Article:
nep-ene New Economics Papers
on Energy Economics
Issue of 2005‒03‒06
six papers chosen by
Roger Fouquet
Imperial College, UK

  1. U.S. Pricing in Electricity Markets: a Mean Reverting Jump Diffusion Model with Seasonality By Alvaro Cartea; Marcelo Gustavo Figueroa
  2. Electricity Derivatives and the Spot Market in Italy. Mitigating Market Power in the Electricity Market By TERMINI VALERIA; CAVALLO LAURA
  3. Efficient consumption of revenues from natural resources – An application to Norwegian petroleum revenues By Q. Farooq Akram
  4. Boutique Fuels and Market Power By Ujjayant Chakravorty; Céline Nauges
  5. Environmental Kuznetz curves for CO2 : heterogeneity versus homogeneity By Vollebergh,Herman R.J.; Dijkgraag,Elbert; Melenberg,Bertrand
  6. The Dynamics of Carbon Sequestration and Alternative Carbon Accounting, with an Application to the Upper Mississippi River Basin By Feng, HongLi

  1. By: Alvaro Cartea (School of Economics, Mathematics & Statistics, Birkbeck College); Marcelo Gustavo Figueroa (School of Economics, Mathematics & Statistics, Birkbeck College)
    Abstract: In this paper we present a mean-reverting jump diffusion model for the electricity spot price. We obtain a closed-form solution for forward contracts and calibrate it to market data from England and Wales. Finally, based on the calibrated forward curve we present months, quarters, and seasons-ahead forward surfaces.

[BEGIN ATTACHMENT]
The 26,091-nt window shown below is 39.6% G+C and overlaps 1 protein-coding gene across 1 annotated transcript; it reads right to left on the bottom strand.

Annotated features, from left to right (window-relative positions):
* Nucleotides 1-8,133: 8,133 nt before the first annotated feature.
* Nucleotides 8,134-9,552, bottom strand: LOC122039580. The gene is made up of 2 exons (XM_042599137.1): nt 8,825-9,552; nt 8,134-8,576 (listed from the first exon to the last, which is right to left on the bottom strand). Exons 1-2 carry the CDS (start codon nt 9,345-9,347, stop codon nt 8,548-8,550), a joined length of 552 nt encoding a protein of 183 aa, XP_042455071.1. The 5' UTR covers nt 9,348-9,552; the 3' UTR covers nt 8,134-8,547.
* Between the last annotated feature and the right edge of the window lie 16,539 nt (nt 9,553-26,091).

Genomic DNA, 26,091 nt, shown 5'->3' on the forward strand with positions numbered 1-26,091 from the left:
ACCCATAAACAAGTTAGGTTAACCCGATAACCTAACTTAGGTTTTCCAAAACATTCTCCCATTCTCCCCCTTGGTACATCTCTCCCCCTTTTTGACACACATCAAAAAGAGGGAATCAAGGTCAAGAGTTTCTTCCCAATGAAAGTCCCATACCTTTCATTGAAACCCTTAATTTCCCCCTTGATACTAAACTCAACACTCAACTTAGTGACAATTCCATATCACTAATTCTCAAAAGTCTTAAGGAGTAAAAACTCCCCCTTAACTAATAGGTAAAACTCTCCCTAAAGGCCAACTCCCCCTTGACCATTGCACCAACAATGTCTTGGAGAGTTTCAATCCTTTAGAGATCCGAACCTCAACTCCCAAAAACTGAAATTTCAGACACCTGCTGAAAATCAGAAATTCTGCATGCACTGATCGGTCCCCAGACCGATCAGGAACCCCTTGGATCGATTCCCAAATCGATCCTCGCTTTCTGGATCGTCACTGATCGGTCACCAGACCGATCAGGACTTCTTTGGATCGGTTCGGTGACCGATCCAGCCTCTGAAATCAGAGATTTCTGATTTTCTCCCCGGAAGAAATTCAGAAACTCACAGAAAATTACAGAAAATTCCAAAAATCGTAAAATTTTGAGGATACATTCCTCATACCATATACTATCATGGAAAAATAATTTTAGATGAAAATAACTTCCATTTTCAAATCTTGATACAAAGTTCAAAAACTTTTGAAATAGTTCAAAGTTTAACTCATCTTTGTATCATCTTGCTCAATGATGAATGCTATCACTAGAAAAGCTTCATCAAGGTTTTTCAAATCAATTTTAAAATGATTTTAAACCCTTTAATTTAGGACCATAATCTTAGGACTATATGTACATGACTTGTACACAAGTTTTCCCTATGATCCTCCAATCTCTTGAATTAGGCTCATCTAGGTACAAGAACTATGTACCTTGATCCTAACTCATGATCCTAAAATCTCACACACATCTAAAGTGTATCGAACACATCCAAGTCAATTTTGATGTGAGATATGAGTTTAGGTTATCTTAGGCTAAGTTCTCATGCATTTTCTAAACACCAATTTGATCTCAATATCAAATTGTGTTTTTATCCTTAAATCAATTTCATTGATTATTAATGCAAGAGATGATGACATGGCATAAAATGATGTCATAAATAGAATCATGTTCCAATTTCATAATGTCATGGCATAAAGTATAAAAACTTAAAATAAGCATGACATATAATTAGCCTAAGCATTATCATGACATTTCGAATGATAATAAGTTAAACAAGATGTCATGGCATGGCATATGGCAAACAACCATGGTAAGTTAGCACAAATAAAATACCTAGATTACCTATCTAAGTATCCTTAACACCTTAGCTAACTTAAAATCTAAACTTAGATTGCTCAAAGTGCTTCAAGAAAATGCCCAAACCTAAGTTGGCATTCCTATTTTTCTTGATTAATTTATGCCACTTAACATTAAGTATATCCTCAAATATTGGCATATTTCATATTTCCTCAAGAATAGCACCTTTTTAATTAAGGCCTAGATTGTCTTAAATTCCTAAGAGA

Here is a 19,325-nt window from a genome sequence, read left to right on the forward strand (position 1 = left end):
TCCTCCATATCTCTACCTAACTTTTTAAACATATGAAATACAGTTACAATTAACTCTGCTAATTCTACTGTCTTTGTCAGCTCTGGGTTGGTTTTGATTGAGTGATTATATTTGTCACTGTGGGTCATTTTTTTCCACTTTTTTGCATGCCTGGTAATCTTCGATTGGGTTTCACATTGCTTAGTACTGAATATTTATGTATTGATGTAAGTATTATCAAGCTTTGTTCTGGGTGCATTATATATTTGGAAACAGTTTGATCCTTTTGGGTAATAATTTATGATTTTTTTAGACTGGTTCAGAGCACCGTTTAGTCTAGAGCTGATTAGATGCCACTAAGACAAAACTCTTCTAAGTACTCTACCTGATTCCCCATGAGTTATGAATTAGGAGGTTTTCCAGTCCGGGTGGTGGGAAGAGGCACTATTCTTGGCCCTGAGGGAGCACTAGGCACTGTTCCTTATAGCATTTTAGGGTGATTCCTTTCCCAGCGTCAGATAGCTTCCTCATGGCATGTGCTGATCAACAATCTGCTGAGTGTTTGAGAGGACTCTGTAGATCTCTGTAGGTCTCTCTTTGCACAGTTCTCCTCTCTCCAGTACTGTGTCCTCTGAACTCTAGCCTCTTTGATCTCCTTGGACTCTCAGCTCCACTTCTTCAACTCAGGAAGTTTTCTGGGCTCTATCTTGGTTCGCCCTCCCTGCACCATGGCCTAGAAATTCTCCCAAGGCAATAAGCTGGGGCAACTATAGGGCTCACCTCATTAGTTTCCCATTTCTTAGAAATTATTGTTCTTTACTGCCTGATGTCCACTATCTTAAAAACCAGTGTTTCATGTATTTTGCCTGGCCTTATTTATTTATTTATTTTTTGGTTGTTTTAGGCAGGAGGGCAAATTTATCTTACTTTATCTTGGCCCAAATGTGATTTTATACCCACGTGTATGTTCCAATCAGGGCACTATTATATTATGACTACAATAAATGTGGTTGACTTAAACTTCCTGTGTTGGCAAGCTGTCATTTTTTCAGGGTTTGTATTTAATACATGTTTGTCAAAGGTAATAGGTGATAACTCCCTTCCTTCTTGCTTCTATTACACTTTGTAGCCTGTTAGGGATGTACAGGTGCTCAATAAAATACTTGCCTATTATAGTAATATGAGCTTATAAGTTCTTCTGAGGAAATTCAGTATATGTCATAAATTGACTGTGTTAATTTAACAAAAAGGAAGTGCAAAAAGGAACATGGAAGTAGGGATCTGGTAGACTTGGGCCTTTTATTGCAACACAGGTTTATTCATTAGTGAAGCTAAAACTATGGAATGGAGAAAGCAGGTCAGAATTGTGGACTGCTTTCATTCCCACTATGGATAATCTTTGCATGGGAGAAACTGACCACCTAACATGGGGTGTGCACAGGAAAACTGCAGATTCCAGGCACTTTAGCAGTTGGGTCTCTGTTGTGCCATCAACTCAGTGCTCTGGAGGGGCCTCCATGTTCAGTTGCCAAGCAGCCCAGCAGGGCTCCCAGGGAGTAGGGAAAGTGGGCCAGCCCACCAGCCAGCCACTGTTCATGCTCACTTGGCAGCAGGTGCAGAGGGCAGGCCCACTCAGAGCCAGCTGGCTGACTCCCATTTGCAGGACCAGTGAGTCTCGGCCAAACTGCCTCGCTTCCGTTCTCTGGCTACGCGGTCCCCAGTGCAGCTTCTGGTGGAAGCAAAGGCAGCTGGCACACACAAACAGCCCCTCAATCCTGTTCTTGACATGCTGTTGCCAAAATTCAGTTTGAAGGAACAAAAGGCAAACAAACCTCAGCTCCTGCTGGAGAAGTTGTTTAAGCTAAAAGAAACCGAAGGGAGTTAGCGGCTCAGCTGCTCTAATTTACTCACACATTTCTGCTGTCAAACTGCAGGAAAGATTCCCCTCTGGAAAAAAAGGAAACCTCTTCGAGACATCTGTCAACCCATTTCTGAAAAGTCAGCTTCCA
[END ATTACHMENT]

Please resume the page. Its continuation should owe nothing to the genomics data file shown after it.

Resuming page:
Date: 2005–03
    Abstract: The increased uncertainty regarding electricity prices caused by the liberalization of the sector and the launch of wholesale spot electricity markets has led to the development of financial derivatives both in regulated and over-the-counter markets. The ability of the spot market to stimulate the economic efficiency and competitiveness of the energy sector depends crucially on its efficiency and liquidity. However, as the theoretical analyses developed after the Californian crisis show, the concentration of spot-market transactions in the day-ahead market in a non-competitive industry exposes electricity prices to excessive peaks and volatility. This is due to their higher exposure to the exercise of market power by the dominant producer as well as to contingent events. This paper argues that introducing a regulated market for standardized derivatives, while giving consumers a strategic role in the market, would contribute to solving the trade-off between the liquidity of the market and the stability of the system. Some interesting policy implications emerge
    Date: 2003–04
  3. By: Q. Farooq Akram (Norges Bank)
    Abstract: This paper addresses the so-called natural resource curse by devising a rule that can reduce macroeconomic costs associated with the consumption of revenues from natural resources. It assumes that such macroeconomic costs are mainly brought about by changes in the real exchange rate, which adjusts in order to maintain external balance. Thus it derives a consumption rule, denoted as the efficient consumption rate, that would make the behaviour of the real exchange rate mimic that of the real exchange rate in the absence of natural resources. Accordingly, growth of exports and imports of traditional goods and services, and implicitly the sectoral composition of the economy, become largely immune to the consumption of natural resources. The theoretical framework is applied to estimate and evaluate an efficient consumption rate for Norway’s sizeable petroleum revenues.
    Keywords: Natural resources, Dutch disease, real exchange rate.
    JEL: Q38 F17 F41 F47
    Date: 2005–03–01
  4. By: Ujjayant Chakravorty; Céline Nauges